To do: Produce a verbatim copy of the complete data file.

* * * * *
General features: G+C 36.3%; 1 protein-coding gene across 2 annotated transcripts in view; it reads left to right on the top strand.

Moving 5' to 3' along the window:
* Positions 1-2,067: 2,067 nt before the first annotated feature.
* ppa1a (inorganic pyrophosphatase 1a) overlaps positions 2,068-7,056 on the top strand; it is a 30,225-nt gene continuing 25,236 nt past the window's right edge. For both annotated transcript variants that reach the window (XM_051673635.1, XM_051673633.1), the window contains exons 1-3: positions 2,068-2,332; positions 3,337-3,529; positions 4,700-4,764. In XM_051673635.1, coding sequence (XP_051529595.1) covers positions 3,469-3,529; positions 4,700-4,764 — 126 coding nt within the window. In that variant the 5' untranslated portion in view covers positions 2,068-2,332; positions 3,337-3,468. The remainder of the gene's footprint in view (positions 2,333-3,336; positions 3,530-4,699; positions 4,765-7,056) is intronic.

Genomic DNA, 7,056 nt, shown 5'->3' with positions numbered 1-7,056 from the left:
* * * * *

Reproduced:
General features: G+C 36.3%; 1 protein-coding gene across 2 annotated transcripts in view; it reads left to right on the top strand.

Moving 5' to 3' along the window:
* Positions 1-2,067: 2,067 nt before the first annotated feature.
* ppa1a (inorganic pyrophosphatase 1a) overlaps positions 2,068-7,056 on the top strand; it is a 30,225-nt gene continuing 25,236 nt past the window's right edge. For both annotated transcript variants that reach the window (XM_051673635.1, XM_051673633.1), the window contains exons 1-3: positions 2,068-2,332; positions 3,337-3,529; positions 4,700-4,764. In XM_051673635.1, coding sequence (XP_051529595.1) covers positions 3,469-3,529; positions 4,700-4,764 — 126 coding nt within the window. In that variant the 5' untranslated portion in view covers positions 2,068-2,332; positions 3,337-3,468. The remainder of the gene's footprint in view (positions 2,333-3,336; positions 3,530-4,699; positions 4,765-7,056) is intronic.

Genomic DNA, 7,056 nt, shown 5'->3' with positions numbered 1-7,056 from the left: